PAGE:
The New Silk Road—'Process for Peace'
U.S. President Donald Trump, now in Italy, met yesterday in Bethlehem with Palestinian leader Mahmood Abbas, where they spoke of what lies ahead. Trump expressed hope that America can help. He said, "If Israelis and the Palestinians can make peace, it will begin a process of peace all throughout the Middle East...[that] would be an amazing accomplishment."
In fact, it is the New Silk Road—the World Land-Bridge— that is the means for achieving this dramatic accomplishment everywhere in the 'process of peace,' even in the most besieged, forsaken lands. This aspect is being taken up, along with the true meaning of "economics," in follow-on discussions in many places, of the historic Belt and Road International Cooperation Forum in Beijing, May 14-15. For example, today's South China Morning Post observes that Japan and China can now successfully come together, collaborating on the Belt and Road Initiative (BRI).
Helga Zepp-LaRouche stated this point explicitly, in her presentation to last week's Beijing BRI Forum. She posed how the BRI must also be extended to the entire Southwest Asia region, which China has already proposed to do; and extended as a "Grand Design development plan for all of Africa."
For decades, she and Lyndon LaRouche have promoted this peace principle internationally, as, for example, in two 1988 international conferences and book, "Development Is the Name for Peace."
We are now locked in the battle to bring the concept home here in the United States, where Americans are otherwise being bombarded by propaganda and black ops, to demonize Trump, demonize Russia and China, demonize "big projects," and life itself. The source of this is the expiring British empire, mobilized to attempt to bring down the Presidency and the United States with it. A new slew of Russia-bashing video clips was generated today from a hearing by the House Select Committee on Intelligence, on Russian "active measures" against the 2016 elections.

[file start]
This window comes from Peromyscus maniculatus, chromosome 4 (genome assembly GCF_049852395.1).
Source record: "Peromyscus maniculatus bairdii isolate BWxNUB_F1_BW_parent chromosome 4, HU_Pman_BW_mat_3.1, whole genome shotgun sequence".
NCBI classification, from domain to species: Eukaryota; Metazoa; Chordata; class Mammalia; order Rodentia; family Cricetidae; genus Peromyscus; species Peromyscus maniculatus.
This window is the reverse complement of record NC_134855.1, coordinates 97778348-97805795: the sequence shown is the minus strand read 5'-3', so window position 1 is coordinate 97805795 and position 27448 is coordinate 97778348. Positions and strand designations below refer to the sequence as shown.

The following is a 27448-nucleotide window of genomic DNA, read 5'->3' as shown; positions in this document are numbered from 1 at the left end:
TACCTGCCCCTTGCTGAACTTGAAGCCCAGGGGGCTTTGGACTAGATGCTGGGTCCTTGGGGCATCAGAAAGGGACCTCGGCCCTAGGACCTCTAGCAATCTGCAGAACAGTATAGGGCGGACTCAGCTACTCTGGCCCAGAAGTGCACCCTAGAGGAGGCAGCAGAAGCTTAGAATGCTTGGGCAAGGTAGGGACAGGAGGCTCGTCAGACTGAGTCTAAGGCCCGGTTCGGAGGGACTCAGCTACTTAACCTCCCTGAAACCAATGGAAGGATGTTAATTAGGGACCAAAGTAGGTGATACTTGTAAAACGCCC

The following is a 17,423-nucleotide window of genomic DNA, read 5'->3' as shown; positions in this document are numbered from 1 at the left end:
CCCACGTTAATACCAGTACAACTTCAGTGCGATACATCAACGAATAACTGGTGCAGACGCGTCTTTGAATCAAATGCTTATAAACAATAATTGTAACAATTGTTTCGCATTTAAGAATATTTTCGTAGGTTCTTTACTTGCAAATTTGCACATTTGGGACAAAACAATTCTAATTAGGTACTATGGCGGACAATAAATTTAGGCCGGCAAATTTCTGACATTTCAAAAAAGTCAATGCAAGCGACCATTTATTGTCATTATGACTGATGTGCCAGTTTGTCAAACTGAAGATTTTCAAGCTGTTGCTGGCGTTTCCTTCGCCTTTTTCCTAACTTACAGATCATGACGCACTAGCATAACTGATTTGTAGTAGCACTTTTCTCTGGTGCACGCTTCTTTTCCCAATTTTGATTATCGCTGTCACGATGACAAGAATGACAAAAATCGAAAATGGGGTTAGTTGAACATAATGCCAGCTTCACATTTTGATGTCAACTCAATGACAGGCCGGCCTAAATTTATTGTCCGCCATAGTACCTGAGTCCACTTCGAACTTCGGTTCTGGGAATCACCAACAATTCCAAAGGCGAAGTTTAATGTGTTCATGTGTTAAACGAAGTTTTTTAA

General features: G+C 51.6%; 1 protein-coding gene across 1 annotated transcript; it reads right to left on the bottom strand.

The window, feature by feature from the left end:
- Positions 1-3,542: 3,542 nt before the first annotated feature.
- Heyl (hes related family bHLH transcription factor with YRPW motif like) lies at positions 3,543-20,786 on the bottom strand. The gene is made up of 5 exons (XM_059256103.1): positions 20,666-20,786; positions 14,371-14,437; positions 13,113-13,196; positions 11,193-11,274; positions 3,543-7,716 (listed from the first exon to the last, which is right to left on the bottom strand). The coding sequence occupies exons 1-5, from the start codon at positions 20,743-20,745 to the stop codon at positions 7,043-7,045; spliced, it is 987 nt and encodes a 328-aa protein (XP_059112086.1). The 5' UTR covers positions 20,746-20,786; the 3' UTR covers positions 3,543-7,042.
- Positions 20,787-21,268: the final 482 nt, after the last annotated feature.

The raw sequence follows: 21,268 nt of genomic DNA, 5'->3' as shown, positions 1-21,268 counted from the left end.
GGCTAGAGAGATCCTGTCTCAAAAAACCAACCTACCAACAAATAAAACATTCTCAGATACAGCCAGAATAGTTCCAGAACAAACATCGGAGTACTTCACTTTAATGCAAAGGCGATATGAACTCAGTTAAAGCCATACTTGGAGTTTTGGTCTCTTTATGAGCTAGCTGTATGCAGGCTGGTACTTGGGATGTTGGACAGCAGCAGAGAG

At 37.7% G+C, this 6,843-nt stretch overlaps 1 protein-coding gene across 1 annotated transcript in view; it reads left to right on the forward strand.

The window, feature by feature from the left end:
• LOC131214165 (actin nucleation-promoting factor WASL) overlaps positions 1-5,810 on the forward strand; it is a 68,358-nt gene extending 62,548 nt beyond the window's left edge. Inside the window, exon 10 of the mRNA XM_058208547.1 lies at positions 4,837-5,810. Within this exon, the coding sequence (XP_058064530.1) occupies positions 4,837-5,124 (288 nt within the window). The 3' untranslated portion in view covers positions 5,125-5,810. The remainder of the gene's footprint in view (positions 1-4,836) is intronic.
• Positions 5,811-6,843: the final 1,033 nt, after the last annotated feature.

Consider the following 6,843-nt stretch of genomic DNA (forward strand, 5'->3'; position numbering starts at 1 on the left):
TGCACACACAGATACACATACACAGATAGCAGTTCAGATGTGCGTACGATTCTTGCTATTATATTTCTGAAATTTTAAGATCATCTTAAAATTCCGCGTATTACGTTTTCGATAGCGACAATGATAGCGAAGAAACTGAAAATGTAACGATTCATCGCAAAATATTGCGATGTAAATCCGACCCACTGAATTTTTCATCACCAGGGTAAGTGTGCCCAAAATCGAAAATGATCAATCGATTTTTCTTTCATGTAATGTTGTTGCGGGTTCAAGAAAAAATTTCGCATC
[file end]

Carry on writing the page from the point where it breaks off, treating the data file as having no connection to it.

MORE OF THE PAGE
It's worth repeating the advice on these dirty operations, from Sen. Charles Grassley (R-Iowa), a senior lawmaker and Chairman of the Senate Judiciary Committee. He said on May 10, when asked by Fox News what he thought about the comparison of Trump firing FBI Director James Comey, to Nixon getting caught for Watergate. Grassley said, "My message is: "Suck it up, and move on."
We have a hell of a lot to do. The geographic vision for the development of the Americas was laid out last week by Zepp-LaRouche in her Beijing presentation. "Looking at the world land map, the United States is not merely a country surrounded by two oceans and two neighbors, but can be a central part of an infrastructure corridor which connects the southern tip of Ibero American through Central and South America, with the Eurasian transport system via a tunnel under the Bering Strait."
One part of this North American picture, needing immediate attention, is New York City, whose transportation infrastructure is in breakdown mode, throughout the entire metropolitan region—the largest on the continent—but especially in Manhattan. New York Governor Andrew Cuomo sent a letter May 21 to President Trump, asking for Federal help. Across all modes—the Amtrak passenger trains, Penn Station, LaGuardia Airport, the Metro system—there are accidents, outages, and dysfunction. Lyndon LaRouche has commissioned the formation of an action committee to lay out what needs to be done, and "make a war cry" about it. Put a program together; get the international input. "Physically, it can be done."
President John F. Kennedy, whose 100th birthday anniversary is May 29, frequently raised the principle of peace through development. On March 1, 1961, when he signed his Executive Order establishing the Peace Corps, he spoke of Americans being willing "to sacrifice their energies and time and toil to the cause of world peace and human progress." He said Americans "must exercise more fully their responsibilities in the great common cause of world development."